In contrast to conventional techniques and the accepted idea of improving luminance uniformity by attempting to further reduce the resistance of the cathode layer, the inventors have increased the sheet resistance of the cathode layer 330 or portions of the cathode layer 330 to generate a more uniform potential across the OLED segments in the organic layer 320. It has been found that this unexpectedly may provide increased luminance uniformity as well as a substantial increase in fill factor. It has also been found that matching the resistances of the two electrodes in an OLED unexpectedly may provide approximately a 10% increase in luminance uniformity or more, compared to a configuration in which the resistance of one electrode is relatively high and the resistance of the other electrode is very low.
As an example,
For example, as shown in
The potential difference (voltage between the two electrodes) between point P1 on the first electrode 410 and point P1′ on the second electrode 430 may be equal to V. Another point P2 located at (X2, Y2) on the first electrode 410 also may have a corresponding point P2′ located at (X2′, Y2) on the second electrode 430. The coordinates of each point P2 and P2′ are equal, so X2 equals X2′ and Y2 equals Y2′. The potential difference between point P2 and point P2′ may be equal to V′.
In a conventional bottom-emission OLED, where the cathode is highly conductive, the cathode potential 490 shown in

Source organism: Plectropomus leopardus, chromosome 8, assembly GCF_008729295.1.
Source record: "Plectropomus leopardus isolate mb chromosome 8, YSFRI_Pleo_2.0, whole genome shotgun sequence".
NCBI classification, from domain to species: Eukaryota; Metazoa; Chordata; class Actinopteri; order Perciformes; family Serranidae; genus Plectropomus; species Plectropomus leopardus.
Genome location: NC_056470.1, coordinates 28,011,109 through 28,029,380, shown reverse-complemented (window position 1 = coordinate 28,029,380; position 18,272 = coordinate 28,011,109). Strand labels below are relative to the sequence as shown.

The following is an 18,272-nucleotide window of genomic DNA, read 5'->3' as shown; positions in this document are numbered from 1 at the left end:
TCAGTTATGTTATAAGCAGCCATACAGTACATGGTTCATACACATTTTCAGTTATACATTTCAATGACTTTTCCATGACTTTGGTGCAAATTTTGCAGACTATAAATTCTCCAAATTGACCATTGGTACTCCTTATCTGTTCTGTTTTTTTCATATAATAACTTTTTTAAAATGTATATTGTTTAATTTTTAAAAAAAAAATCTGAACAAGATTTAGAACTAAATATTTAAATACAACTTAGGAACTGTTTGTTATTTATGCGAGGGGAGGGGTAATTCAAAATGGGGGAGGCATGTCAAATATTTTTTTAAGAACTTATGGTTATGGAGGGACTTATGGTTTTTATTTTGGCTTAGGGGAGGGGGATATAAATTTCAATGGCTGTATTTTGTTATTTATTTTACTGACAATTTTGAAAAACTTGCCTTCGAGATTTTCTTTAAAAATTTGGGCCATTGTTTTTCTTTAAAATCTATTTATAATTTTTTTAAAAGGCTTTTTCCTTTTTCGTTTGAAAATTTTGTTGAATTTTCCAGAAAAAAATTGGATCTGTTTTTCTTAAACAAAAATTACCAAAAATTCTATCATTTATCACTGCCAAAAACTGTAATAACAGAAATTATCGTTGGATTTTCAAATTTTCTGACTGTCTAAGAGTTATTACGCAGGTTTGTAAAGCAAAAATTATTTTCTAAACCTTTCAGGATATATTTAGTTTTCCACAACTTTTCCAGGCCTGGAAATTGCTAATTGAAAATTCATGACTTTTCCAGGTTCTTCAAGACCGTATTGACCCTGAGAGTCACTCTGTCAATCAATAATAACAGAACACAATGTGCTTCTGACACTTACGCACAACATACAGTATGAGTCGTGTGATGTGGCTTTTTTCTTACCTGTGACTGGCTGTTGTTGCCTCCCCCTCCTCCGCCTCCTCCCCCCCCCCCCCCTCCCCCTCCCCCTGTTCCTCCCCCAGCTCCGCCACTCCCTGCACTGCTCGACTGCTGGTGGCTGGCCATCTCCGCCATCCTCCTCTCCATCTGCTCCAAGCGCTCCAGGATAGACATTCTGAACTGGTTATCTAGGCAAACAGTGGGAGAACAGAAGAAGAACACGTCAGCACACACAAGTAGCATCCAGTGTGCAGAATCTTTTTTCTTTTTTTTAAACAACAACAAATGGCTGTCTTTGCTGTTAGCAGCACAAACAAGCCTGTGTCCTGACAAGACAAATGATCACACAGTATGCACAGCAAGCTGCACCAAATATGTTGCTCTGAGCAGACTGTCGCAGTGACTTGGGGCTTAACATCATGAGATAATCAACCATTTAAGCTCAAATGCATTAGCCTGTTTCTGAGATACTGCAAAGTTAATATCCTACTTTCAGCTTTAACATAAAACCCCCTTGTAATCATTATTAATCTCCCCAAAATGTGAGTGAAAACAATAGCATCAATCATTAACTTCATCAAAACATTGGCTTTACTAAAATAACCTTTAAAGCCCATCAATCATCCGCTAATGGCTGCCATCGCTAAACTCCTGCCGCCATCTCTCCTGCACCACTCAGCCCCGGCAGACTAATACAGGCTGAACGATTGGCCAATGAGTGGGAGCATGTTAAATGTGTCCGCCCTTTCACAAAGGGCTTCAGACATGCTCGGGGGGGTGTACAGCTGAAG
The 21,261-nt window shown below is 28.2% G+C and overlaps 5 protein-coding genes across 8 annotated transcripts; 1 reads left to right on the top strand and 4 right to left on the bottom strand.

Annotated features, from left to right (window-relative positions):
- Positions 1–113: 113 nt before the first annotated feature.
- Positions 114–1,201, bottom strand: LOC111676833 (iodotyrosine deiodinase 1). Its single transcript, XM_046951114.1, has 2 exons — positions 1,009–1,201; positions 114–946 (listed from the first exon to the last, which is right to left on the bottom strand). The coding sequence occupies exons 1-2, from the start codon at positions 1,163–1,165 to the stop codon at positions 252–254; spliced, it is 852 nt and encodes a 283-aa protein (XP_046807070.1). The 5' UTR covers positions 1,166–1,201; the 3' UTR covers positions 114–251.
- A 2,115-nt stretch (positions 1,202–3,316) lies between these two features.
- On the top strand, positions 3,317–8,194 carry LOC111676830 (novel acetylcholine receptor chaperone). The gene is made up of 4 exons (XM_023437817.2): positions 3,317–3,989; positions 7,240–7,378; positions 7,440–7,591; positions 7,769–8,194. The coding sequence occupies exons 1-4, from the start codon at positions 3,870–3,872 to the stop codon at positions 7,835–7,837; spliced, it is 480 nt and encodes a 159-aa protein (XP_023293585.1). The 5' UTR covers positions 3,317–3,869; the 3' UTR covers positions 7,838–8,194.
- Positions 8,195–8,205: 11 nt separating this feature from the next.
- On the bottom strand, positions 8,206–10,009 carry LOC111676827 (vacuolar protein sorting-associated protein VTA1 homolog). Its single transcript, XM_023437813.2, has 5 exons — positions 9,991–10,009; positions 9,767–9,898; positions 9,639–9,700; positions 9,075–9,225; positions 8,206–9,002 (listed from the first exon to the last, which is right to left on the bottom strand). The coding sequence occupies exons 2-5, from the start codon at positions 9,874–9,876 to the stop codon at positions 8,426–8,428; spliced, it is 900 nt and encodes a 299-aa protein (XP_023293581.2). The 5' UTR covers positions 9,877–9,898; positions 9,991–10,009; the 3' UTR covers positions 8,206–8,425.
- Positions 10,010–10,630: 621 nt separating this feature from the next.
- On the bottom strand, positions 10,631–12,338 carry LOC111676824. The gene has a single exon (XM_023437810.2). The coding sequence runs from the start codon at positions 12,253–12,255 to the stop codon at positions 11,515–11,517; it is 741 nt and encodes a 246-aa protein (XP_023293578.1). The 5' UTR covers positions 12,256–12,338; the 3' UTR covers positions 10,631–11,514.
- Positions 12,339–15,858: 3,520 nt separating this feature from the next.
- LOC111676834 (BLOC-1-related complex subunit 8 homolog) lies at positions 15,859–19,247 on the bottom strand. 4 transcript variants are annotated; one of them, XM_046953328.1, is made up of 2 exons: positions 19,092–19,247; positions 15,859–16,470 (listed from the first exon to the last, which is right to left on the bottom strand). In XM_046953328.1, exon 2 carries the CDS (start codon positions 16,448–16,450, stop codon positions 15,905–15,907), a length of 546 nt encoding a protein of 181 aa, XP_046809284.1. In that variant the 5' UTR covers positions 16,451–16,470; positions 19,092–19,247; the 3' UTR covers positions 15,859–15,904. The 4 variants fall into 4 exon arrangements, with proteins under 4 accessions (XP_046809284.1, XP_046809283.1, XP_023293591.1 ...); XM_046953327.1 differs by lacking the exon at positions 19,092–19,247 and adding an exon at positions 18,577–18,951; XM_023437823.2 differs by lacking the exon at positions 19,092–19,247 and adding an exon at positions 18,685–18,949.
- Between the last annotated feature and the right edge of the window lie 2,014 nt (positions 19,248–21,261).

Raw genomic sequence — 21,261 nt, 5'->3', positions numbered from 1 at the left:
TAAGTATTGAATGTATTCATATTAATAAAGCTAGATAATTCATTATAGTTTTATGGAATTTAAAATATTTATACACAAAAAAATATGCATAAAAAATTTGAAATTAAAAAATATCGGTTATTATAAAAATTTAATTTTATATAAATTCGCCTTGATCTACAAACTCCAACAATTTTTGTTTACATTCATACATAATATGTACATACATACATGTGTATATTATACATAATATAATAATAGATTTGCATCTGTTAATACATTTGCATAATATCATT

Conversely, as described herein, the second electrode 430 (as shown in
The electrode contact may be positioned at single edge of the electrode. In addition, the electrode contact edge may be less than 25% of the total circumference of the electrode. In some embodiments, the contacts of opposite electrode may be positioned at approximately the farthest locations across the device. The OLED device 400 may be a transparent or top-emission OLED device in which the sheet resistance of a cathode is typically higher than a cathode in conventional bottom-emission OLED devices. Transparent or top-emission OLEDs may more readily benefit for the disclosed techniques because the engineering, e.g. adding sheet resistance, of the cathode is easier to achieve. An implementation of the OLED device 400 may have an active area greater than 50 cm2. More preferably, the OLED device 400 may have an active area of at least 72 cm2. In addition, a side of either the first or second electrode may be at least 2 cm. The resistance of the second electrode may be a function of the thickness of the material, usually a metal, used to fabricate the electrode. Surprisingly, in contrast to a conventional arrangement in which at least one electrode has as small a sheet resistance as possible, an arrangement as described may provide improved uniformity in luminance and potential of the device.
In order to achieve a uniform potential difference between the electrodes, the sheet resistance of the first electrode, second electrode or both may be manipulated by varying the electrode thickness so that an equal potential difference is maintained across the organic layer.